I have had the privilege over the years of seeing some great musicians live. And as someone who is not musical in the sense of playing or singing, I have found that the great artists all have their own unique sound: U2 and Midnight Oil come to mind for me. Another one is Missy Higgins.
When you have that sense that the first time you listen to an artist that there is something special here, it stays with you. That’s what happened when I first listened to Higgins’ first album, The Sound of White, about 10 years ago. The emotion, honesty and vulnerability in the stories she tells through her songs, songs of the everyday joys and pains of life, as well as her unique Australian sound, have had an impact on me that always have me looking forward to her next release.
Seeing her live though was something else. She has a wonderfully quirky, comfortable stage presence, like she is having a conversation with you. She has that wonderful combination of being a self-confessed introvert yet possessing the ability to be a natural on stage, confident and able to just be herself. With Missy Higgins, what you see is what you get.
Her songs generally tell a story of life in all its beauty and ugliness, and of the impact that music and people have had on her. Her latest album, Oz, is a covers album of songs that have had an effect on her young life. Like me, it is the lyrics of songs that have the greatest impact on her. It might be a line or just the way in which the story is told that triggers memories of days gone by when significant events happened to us or when there were turning points in our lives. This is what makes Missy Higgins so easy to listen to.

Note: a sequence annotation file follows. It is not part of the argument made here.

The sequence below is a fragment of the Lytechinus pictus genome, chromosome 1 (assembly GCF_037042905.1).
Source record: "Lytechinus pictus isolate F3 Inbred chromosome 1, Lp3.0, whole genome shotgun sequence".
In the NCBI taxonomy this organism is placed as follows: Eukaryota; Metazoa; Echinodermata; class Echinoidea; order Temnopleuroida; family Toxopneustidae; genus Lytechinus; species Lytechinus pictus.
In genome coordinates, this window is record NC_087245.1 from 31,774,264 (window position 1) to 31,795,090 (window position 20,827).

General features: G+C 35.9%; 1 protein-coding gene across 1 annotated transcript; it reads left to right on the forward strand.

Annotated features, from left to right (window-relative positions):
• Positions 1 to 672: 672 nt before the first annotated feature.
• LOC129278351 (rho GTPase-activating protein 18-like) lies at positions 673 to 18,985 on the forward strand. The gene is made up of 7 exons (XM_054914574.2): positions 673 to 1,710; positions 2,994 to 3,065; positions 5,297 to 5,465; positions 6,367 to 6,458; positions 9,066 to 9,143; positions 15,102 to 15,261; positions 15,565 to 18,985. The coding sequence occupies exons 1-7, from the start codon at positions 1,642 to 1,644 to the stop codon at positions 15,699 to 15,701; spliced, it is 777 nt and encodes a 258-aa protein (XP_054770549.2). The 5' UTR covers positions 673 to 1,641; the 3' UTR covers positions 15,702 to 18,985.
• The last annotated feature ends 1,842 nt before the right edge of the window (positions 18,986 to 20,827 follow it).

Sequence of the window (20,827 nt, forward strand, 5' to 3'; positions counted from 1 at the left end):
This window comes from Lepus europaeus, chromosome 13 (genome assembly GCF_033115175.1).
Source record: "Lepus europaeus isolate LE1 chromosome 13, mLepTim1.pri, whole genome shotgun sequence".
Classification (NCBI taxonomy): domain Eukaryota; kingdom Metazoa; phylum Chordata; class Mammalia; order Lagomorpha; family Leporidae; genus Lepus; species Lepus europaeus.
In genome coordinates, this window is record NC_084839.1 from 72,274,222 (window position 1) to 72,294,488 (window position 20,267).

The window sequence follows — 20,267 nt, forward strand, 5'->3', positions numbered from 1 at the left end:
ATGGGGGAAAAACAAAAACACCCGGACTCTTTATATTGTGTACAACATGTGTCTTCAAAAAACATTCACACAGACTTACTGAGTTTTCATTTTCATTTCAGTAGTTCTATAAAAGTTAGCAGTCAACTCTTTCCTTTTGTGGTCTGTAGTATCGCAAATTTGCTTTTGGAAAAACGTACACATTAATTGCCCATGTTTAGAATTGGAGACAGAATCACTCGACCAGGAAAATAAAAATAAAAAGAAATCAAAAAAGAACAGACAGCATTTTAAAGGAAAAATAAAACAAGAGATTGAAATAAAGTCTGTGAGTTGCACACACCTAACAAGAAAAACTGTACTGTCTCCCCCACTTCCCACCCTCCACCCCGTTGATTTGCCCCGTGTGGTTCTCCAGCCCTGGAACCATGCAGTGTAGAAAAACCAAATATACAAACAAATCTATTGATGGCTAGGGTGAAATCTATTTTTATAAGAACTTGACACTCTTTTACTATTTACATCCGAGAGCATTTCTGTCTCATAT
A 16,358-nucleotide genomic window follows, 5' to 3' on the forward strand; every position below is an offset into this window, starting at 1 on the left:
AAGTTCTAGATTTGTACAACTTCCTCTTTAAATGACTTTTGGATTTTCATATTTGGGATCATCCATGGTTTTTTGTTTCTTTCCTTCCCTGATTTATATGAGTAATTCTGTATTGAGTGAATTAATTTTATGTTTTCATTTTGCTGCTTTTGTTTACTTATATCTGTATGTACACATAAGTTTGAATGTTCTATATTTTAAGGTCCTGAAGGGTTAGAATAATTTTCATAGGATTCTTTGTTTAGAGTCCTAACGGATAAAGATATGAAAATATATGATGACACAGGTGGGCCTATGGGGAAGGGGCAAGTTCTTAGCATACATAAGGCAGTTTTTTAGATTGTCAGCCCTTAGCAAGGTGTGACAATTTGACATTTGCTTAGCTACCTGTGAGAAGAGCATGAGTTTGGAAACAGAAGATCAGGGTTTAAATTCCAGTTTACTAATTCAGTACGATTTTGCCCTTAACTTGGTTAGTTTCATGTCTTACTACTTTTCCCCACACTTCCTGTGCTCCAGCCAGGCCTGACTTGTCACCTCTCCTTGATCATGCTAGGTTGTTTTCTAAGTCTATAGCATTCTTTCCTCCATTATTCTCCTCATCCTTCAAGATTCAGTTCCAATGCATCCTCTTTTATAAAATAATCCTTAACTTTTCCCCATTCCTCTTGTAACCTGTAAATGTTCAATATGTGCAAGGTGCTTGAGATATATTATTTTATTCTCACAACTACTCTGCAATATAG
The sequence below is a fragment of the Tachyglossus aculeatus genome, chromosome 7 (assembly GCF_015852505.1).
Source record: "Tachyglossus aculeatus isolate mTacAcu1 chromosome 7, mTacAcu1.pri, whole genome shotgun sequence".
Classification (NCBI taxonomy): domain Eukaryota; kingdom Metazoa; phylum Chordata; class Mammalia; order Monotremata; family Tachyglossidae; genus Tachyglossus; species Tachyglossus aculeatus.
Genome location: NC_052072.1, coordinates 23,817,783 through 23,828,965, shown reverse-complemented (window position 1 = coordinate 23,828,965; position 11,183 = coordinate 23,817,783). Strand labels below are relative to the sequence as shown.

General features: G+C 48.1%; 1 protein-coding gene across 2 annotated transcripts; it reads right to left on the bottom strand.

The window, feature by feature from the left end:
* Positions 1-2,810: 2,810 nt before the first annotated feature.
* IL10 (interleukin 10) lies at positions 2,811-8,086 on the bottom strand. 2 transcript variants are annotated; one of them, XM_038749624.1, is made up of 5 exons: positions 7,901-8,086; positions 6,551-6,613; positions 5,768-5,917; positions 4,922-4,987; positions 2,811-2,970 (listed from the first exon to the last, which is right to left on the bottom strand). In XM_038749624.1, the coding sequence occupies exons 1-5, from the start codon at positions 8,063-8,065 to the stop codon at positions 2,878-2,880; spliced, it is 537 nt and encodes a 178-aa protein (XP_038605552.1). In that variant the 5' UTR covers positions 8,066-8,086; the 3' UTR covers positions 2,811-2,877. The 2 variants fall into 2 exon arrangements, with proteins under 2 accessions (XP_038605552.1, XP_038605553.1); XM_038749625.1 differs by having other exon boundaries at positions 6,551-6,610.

Higgins’ music over the years has followed the example of those who have influenced her. But, like many quality artists, she is a whole package. It is her lyrics that inspire and take you to another place, but it is also how she sings, in that raw, honest, Australian drawl with a music that is fitting for the mood of the lyrics.
Not many artists are so open about their musical journey, but seeing footage of Higgins’ life as she sang songs that describe her joys and pains, gives you a sense of connection that only the really good artists possess. Again, like artists of true quality, you come away from a Missy Higgins song feeling like you know her just a little bit more. That feeling was amplified seeing her live, as she told of the ways in which the songs from Oz left their mark on her. There was an intimacy about a show like this that leaves you both satisfied at the end yet disappointed that it couldn’t go on for longer.
This was the last live show for Higgins for at least 12 months, due to the fact that, in her words, she has another project coming up next year which involves trying to bring up a human being.
The setting of the Regent Theatre in the heart of Melbourne was fitting for this excellent show. Performing her last show for a while in her home town, in a venue that is such an icon of this beautiful city, just added to the sense of occasion and feeling that was evoked by her presence. When she eventually tours again, be sure not to miss out on experiencing the delightfully ordinary, accessible yet beautiful stage-presence of an Australian icon.